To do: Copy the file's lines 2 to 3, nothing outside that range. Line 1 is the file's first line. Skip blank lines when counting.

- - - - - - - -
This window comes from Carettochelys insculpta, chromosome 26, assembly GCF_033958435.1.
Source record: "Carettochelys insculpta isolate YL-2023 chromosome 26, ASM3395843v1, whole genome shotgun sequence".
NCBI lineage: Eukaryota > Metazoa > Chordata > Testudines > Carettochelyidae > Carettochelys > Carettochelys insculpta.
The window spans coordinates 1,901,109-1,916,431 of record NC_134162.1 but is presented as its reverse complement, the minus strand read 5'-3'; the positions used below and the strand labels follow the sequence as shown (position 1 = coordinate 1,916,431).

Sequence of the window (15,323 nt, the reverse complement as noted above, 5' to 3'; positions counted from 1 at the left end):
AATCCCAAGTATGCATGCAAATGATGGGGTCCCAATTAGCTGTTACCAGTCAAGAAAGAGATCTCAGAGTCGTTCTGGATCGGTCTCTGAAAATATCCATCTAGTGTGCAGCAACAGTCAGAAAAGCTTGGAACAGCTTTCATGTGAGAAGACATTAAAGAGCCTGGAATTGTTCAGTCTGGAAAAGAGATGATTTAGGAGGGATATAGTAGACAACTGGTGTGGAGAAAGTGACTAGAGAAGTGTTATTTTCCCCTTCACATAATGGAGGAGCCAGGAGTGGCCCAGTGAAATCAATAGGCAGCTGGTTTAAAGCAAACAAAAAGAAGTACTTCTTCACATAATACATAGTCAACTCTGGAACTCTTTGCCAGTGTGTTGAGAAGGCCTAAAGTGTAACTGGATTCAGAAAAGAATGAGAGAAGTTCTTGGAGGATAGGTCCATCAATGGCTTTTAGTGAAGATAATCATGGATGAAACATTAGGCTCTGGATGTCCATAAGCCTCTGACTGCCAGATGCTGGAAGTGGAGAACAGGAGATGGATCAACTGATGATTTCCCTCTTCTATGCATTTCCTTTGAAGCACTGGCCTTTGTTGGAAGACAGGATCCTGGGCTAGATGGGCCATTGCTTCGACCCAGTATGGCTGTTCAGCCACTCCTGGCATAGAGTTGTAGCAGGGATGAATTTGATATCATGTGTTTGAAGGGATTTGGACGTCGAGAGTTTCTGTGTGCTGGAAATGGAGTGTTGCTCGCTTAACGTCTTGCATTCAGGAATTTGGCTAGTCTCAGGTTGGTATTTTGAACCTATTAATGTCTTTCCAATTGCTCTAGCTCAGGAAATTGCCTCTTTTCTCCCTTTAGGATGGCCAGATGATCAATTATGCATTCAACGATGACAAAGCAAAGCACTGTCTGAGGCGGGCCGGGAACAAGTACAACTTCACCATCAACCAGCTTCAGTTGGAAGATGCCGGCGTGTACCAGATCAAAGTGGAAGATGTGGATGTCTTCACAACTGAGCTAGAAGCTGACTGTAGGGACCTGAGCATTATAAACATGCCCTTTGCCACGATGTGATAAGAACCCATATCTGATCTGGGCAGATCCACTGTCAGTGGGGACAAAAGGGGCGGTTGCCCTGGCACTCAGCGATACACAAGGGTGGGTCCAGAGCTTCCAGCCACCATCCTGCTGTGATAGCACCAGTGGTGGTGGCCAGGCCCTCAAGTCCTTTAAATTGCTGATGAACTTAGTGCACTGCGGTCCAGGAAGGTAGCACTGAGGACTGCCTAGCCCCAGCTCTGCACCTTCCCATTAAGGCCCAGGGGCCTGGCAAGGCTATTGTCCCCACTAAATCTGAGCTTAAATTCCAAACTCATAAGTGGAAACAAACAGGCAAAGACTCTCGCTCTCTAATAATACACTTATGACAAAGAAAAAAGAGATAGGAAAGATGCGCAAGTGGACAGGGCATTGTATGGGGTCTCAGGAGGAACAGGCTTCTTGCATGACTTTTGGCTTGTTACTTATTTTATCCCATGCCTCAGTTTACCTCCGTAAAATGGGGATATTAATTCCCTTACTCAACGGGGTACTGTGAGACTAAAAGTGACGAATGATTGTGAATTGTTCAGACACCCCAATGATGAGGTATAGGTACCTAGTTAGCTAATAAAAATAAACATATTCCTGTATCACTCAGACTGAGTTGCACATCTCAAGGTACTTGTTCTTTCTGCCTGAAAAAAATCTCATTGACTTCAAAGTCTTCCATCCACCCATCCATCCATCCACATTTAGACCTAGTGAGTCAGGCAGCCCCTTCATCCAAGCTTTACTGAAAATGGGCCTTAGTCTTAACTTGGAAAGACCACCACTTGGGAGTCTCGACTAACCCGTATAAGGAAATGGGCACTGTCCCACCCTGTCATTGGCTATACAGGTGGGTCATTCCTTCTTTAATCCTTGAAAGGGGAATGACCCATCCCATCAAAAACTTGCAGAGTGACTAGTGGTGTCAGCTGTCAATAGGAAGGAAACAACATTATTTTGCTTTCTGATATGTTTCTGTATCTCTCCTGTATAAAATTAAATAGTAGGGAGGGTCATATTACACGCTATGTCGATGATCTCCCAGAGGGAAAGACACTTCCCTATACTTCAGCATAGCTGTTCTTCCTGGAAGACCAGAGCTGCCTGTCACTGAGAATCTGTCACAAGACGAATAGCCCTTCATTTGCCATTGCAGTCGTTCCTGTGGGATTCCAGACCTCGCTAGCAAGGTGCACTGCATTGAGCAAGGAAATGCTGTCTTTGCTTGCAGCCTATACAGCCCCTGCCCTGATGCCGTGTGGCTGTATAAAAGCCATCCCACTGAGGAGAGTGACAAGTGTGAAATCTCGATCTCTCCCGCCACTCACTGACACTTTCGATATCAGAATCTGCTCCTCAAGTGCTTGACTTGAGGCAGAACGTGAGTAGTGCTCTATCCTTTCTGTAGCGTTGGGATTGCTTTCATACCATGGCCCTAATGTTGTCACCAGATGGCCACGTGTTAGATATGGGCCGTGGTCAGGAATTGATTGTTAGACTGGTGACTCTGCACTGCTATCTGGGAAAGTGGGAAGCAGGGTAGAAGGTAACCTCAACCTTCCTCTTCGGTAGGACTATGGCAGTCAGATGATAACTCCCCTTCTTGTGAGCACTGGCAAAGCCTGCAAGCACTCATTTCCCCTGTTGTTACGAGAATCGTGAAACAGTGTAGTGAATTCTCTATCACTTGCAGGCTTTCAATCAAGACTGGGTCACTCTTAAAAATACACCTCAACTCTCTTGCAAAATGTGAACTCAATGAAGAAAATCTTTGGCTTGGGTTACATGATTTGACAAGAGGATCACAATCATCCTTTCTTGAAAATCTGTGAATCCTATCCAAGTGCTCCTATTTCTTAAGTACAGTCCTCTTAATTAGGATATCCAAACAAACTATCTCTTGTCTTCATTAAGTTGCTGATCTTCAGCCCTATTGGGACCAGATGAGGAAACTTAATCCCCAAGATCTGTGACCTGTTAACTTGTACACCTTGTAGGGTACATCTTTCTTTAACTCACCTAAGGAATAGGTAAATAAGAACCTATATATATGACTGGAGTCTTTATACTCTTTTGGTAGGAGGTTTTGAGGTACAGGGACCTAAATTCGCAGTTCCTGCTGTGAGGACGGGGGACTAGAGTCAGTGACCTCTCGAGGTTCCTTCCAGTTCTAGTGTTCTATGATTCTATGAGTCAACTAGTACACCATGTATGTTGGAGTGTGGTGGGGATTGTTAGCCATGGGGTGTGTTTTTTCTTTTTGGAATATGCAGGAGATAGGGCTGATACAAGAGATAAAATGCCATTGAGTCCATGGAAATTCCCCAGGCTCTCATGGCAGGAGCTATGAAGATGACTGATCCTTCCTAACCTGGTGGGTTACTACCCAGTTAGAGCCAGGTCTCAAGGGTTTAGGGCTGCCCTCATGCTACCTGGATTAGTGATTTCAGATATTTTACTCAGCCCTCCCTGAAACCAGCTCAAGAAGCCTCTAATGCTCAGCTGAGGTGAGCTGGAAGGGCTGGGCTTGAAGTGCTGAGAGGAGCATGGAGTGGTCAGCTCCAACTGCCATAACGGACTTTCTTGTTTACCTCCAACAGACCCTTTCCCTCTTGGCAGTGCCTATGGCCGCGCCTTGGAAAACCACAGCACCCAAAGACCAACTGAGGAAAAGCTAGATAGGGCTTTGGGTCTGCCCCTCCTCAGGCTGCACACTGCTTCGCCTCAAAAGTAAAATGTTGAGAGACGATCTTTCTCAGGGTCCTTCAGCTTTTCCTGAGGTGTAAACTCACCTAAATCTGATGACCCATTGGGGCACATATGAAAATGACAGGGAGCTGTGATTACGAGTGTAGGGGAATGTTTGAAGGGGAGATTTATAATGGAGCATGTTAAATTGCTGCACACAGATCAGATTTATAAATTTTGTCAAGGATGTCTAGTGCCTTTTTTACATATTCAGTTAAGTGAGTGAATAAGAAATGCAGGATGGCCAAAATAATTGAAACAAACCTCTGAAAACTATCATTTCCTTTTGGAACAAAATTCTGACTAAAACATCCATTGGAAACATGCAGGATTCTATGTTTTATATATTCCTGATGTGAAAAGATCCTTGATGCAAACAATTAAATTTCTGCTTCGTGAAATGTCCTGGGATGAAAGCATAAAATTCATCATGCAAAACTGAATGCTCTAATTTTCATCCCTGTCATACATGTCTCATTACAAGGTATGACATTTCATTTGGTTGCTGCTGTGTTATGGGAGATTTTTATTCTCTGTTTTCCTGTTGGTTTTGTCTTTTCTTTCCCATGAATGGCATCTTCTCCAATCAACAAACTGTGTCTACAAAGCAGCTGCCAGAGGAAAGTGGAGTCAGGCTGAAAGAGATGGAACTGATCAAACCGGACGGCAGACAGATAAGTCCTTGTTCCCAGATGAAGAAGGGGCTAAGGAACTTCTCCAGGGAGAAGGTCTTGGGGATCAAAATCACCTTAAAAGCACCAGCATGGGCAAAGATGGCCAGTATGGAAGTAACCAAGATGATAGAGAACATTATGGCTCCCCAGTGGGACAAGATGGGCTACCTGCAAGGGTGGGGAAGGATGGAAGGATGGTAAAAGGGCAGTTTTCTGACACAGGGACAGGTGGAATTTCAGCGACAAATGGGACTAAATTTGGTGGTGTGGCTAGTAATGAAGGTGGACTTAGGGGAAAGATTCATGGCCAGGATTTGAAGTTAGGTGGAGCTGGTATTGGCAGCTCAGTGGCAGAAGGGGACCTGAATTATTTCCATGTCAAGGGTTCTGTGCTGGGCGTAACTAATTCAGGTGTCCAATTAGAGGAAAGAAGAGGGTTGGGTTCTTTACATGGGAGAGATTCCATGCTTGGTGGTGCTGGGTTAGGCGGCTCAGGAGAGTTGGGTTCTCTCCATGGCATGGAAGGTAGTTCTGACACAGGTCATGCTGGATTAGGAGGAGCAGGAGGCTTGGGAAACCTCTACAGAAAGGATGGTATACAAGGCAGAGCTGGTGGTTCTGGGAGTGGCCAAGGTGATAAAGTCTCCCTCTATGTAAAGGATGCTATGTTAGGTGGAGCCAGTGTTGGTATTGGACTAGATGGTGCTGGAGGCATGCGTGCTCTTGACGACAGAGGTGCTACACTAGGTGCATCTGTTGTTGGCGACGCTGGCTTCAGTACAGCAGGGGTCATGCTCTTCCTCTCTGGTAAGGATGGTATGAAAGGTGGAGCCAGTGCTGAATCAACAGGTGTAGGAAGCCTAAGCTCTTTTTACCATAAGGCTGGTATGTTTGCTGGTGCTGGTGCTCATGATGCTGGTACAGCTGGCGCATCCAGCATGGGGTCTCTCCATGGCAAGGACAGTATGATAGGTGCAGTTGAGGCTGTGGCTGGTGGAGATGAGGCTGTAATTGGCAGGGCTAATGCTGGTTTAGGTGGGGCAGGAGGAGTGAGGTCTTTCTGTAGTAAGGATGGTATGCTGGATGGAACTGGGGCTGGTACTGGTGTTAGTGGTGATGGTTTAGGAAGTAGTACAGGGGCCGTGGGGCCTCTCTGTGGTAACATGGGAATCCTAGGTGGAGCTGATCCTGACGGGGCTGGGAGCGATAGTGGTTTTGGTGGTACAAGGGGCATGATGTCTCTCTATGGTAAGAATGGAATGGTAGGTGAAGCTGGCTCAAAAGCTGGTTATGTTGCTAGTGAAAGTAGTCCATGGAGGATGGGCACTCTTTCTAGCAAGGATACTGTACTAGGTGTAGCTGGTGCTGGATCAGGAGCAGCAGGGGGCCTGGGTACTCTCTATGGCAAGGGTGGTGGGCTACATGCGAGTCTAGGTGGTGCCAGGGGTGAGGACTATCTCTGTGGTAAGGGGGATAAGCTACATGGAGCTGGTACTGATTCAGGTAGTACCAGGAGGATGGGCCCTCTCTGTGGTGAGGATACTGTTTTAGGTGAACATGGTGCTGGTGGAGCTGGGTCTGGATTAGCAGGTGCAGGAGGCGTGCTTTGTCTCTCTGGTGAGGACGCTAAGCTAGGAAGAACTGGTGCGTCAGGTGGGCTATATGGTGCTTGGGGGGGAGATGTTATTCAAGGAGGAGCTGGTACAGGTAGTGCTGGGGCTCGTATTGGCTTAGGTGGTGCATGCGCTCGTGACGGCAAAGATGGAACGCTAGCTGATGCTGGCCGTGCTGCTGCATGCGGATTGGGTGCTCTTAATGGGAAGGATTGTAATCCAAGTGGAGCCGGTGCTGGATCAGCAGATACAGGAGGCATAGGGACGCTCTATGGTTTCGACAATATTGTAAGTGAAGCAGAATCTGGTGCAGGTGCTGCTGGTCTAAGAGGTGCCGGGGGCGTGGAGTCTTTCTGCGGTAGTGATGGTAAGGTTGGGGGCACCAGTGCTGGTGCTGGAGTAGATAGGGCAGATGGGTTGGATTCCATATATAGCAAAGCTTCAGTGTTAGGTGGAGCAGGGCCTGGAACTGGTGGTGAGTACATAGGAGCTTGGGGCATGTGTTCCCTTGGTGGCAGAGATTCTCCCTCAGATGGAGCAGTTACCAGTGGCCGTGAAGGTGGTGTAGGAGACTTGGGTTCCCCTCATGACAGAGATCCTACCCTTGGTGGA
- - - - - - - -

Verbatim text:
Source record: "Carettochelys insculpta isolate YL-2023 chromosome 26, ASM3395843v1, whole genome shotgun sequence".
NCBI lineage: Eukaryota > Metazoa > Chordata > Testudines > Carettochelyidae > Carettochelys > Carettochelys insculpta.